With a reputation for frenetic live performances and penchant for well crafted, unconventional indie rock, Ravenna Woods provide a crucial reminder to Seattle, WA’s music scene that, as Spin put it when describing the band, “Just because it’s acoustic, doesn’t mean it must be pastoral and warm.” On the eve of their upcoming release The Jackals (out November 14th via RavWoo), that statement is more relevant than ever.
Comprised of Chris Cunningham on lead vocals and guitar, Matt Badger on an unconventional setup of drums, Sam Miller steadying the arrangements with piano and subtle bass work, and Brantley Duke on vocals, guitar, xylophone, keyboards and percussion, Ravenna Woods has quickly become a favorite among Seattle concert-goers and music cognoscenti alike. Born out of demos written and recorded by Cunningham while teaching abroad in an isolated oceanic village, the band developed around the art of making more with less. Their 2010 full length Demons and Lakes and subsequent follow up EP Valley of the Headless Men earned them top album status from Seattle indie radio stalwart KEXP two years in a row and a dedicated following across the Pacific Northwest. Now, after a year and a half of writing and recording new material, Ravenna Woods is ready to begin their next chapter.
Growing eerily from silence, a flood of analogue chirps heralding the arrival of “Eidetic” sets the stage for The Jackals. Expanding on their own distinct brand of darkhorse-acoustic-indie, songs on The Jackals create cavernous, ambient soundscapes that flux with dynamic and heavily percussive pieces ranging from the starkly minimal “Kenya,” (inspired by a trip Cunningham took to the spectacularly wild lands of the Maasai Mara in East Africa) with its stately horns and thundering toms, to the labyrinthine epic “Border Animals.” During the elusive title track, “The Jackals,” the melody seems to hang ominously in the air while chord structures shift like unstable landscapes beneath Cunningham’s anthemic lyrics.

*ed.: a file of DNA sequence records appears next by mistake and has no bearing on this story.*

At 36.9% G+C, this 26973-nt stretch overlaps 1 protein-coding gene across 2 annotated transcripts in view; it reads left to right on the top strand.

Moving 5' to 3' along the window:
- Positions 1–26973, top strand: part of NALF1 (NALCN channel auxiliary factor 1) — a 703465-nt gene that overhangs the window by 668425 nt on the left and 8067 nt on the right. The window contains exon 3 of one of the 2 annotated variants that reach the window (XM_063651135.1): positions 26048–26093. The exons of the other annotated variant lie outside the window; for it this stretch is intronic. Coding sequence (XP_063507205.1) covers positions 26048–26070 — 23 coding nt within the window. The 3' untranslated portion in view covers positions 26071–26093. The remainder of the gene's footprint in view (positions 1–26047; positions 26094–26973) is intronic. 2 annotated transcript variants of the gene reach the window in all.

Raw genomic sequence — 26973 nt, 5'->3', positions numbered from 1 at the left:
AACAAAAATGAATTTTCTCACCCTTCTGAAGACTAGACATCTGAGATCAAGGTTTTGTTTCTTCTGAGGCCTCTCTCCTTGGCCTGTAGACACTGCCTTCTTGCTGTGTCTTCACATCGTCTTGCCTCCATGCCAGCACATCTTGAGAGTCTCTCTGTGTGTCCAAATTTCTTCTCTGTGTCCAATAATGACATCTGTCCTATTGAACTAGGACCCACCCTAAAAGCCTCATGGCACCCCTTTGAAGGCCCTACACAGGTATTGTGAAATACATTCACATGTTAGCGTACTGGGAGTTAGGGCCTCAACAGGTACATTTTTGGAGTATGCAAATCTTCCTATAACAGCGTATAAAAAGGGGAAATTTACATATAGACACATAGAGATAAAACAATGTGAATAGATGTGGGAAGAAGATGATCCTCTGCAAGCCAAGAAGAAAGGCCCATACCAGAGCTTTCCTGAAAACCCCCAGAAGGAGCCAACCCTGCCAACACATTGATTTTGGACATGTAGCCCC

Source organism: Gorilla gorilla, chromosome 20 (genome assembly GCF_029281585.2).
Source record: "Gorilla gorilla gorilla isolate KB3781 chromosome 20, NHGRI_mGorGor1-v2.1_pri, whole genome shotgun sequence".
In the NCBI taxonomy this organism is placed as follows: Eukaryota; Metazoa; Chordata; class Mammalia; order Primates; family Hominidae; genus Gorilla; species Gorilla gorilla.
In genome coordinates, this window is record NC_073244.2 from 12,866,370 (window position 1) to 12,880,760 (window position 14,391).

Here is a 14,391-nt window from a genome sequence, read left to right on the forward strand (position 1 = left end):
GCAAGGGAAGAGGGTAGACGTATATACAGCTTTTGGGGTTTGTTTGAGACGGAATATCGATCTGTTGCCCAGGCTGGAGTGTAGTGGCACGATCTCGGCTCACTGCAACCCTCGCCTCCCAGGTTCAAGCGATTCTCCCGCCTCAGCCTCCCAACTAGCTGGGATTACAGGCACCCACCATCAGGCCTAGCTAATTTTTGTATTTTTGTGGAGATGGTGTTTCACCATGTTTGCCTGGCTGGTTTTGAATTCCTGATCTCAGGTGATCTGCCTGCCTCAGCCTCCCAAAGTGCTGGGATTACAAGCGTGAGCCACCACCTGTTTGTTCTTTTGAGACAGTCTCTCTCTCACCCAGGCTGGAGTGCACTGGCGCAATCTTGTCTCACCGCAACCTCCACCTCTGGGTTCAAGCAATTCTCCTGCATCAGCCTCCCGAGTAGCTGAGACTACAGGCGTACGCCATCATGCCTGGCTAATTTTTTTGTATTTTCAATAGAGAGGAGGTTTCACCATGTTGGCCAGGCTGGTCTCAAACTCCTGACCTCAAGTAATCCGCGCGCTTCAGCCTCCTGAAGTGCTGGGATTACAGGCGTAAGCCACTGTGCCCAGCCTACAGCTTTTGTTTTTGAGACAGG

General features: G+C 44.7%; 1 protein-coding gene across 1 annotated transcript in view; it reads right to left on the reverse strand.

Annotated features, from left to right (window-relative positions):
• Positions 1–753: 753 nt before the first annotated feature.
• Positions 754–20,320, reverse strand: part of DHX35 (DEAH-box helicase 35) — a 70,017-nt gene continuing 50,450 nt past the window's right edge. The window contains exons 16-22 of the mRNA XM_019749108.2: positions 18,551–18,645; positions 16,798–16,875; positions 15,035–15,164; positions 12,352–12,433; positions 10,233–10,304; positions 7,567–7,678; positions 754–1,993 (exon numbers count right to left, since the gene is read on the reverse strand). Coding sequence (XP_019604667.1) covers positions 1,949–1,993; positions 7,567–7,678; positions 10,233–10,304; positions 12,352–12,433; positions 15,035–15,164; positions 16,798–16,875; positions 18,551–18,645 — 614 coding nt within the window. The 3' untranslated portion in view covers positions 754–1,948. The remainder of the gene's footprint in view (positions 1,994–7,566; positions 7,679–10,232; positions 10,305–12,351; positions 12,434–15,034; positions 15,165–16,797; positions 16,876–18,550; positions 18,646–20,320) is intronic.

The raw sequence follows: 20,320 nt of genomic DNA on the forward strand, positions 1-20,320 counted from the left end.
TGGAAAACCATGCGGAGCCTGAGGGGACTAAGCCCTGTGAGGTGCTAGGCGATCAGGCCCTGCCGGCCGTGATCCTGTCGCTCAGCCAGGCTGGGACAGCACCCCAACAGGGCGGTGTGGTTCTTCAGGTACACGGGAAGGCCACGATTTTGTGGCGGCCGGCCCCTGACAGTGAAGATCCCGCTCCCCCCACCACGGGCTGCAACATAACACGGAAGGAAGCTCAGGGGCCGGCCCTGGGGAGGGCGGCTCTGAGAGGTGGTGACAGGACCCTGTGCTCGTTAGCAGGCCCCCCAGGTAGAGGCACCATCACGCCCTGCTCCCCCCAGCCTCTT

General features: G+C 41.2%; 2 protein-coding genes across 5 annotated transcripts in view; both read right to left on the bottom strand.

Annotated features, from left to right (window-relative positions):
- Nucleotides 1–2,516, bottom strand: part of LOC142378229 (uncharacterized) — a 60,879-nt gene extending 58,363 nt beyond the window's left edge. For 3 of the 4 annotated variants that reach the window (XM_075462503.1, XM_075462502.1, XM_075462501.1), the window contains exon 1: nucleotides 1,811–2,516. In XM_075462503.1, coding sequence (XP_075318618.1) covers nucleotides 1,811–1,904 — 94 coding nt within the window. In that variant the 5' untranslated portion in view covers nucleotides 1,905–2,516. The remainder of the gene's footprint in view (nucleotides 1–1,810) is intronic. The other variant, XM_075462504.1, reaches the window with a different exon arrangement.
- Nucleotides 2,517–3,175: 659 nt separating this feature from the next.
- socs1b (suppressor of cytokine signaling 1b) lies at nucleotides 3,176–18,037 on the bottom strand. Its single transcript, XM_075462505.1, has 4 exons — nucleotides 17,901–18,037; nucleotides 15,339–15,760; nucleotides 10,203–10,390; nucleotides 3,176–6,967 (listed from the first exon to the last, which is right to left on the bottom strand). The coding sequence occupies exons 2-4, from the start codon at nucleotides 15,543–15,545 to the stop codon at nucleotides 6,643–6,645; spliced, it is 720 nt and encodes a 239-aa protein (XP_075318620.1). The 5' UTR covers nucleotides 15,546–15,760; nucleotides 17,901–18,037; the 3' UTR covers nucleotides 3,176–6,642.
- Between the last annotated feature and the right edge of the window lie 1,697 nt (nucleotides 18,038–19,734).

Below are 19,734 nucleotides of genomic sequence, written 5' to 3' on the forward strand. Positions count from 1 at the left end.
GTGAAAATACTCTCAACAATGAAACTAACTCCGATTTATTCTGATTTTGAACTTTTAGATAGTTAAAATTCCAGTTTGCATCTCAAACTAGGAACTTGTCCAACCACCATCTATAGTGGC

Lyricist Cunningham gives The Jackals a surreal, urgent purpose, with Kafka, McCarthy and their ilk’s influence clearly present in his writing. Prominent overarching themes of distrust and paranoia snake throughout the record; shady government agencies, sociopathic predators operating in distant countries, even friends and loved ones ready to rollover on you at the drop of a dime peer around the edge of every chorus. “They’ve got your jobs, friends, lovers all calling you out!” Cunningham desperately warns at the end of Border Animals. There’s also a recurring sense of letting go that runs throughout The Jackals. Not a resigned, morose self-pity, but rather a defiant, Butch Cassidy and the Sun Dance Kid -we’re full of holes and bleeding out anyways…might as well go out in a hail of gunfire release.
One of the most compelling – if not just plain interesting -records of 2013, The Jackals exists entirely of its own design. 100% produced and recorded by Cunningham and close friend Chris Proff in their century old Seattle home; this is imagination brought to reality without compromise or boundaries.